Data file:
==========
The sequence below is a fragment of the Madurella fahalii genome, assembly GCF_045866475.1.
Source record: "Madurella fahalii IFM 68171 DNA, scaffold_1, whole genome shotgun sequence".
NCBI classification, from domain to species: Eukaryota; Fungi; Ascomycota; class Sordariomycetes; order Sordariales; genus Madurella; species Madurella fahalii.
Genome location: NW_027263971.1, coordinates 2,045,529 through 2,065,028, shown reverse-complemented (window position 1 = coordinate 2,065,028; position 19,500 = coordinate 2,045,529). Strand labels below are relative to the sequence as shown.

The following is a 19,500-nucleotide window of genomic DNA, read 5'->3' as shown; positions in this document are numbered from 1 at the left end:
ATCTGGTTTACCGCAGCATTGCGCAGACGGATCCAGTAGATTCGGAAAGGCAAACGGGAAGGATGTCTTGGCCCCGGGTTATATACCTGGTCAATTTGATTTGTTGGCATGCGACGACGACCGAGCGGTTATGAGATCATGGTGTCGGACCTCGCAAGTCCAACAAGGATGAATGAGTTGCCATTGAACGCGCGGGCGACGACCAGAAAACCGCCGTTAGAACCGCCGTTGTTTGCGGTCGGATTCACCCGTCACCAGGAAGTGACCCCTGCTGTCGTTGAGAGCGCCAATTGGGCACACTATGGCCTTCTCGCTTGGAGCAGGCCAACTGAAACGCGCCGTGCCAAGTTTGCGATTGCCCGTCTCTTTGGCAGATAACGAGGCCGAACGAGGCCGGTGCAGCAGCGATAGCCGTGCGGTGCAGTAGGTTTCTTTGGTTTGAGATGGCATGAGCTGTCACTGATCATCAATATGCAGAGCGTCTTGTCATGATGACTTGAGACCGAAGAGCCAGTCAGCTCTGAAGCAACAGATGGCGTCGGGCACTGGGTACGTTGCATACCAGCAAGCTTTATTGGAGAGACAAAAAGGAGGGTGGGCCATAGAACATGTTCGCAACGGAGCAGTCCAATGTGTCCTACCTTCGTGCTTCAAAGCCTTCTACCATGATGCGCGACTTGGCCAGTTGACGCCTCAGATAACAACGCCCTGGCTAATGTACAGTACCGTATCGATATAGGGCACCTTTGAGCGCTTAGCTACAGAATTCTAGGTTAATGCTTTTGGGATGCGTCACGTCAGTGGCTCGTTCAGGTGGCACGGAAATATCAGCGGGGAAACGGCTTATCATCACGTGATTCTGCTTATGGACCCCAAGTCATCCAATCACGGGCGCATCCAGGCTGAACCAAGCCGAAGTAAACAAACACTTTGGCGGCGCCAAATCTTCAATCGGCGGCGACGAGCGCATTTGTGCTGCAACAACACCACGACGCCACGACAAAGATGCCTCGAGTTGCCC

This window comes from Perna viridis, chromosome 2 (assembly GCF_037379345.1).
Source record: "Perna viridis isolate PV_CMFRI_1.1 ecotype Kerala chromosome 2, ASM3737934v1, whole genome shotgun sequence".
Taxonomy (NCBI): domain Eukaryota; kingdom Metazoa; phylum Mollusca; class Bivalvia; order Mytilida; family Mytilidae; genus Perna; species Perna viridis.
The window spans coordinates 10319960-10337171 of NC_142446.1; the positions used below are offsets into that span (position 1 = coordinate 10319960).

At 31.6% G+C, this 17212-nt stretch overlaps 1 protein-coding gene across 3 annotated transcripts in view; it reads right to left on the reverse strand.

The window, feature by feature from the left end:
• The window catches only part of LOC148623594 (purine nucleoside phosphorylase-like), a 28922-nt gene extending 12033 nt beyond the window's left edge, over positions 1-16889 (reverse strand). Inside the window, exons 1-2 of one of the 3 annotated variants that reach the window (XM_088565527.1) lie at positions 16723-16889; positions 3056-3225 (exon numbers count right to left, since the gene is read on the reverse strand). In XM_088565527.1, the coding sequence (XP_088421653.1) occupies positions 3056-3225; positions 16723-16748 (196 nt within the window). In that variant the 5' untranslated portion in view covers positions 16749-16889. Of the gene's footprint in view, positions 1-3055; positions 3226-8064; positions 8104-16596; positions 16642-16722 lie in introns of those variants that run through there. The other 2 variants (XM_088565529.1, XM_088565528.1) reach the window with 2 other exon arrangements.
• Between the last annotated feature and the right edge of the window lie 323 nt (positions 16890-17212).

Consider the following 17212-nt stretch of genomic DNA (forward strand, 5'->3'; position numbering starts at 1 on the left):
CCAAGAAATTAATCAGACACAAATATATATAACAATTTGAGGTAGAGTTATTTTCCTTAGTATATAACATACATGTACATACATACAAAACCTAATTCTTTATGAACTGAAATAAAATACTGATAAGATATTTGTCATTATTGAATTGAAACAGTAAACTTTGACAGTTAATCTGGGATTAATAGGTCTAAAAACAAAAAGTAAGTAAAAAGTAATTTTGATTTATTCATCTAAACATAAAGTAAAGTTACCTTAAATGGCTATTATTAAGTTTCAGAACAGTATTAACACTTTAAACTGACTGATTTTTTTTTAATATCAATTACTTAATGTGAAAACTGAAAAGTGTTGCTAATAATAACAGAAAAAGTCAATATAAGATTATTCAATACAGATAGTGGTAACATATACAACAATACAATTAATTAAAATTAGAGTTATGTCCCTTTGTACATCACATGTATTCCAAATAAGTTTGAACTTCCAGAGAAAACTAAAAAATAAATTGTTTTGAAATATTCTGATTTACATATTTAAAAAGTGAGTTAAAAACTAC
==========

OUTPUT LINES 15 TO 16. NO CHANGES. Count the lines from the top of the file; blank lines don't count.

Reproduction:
Consider the following 17212-nt stretch of genomic DNA (forward strand, 5'->3'; position numbering starts at 1 on the left):
CCAAGAAATTAATCAGACACAAATATATATAACAATTTGAGGTAGAGTTATTTTCCTTAGTATATAACATACATGTACATACATACAAAACCTAATTCTTTATGAACTGAAATAAAATACTGATAAGATATTTGTCATTATTGAATTGAAACAGTAAACTTTGACAGTTAATCTGGGATTAATAGGTCTAAAAACAAAAAGTAAGTAAAAAGTAATTTTGATTTATTCATCTAAACATAAAGTAAAGTTACCTTAAATGGCTATTATTAAGTTTCAGAACAGTATTAACACTTTAAACTGACTGATTTTTTTTTAATATCAATTACTTAATGTGAAAACTGAAAAGTGTTGCTAATAATAACAGAAAAAGTCAATATAAGATTATTCAATACAGATAGTGGTAACATATACAACAATACAATTAATTAAAATTAGAGTTATGTCCCTTTGTACATCACATGTATTCCAAATAAGTTTGAACTTCCAGAGAAAACTAAAAAATAAATTGTTTTGAAATATTCTGATTTACATATTTAAAAAGTGAGTTAAAAACTAC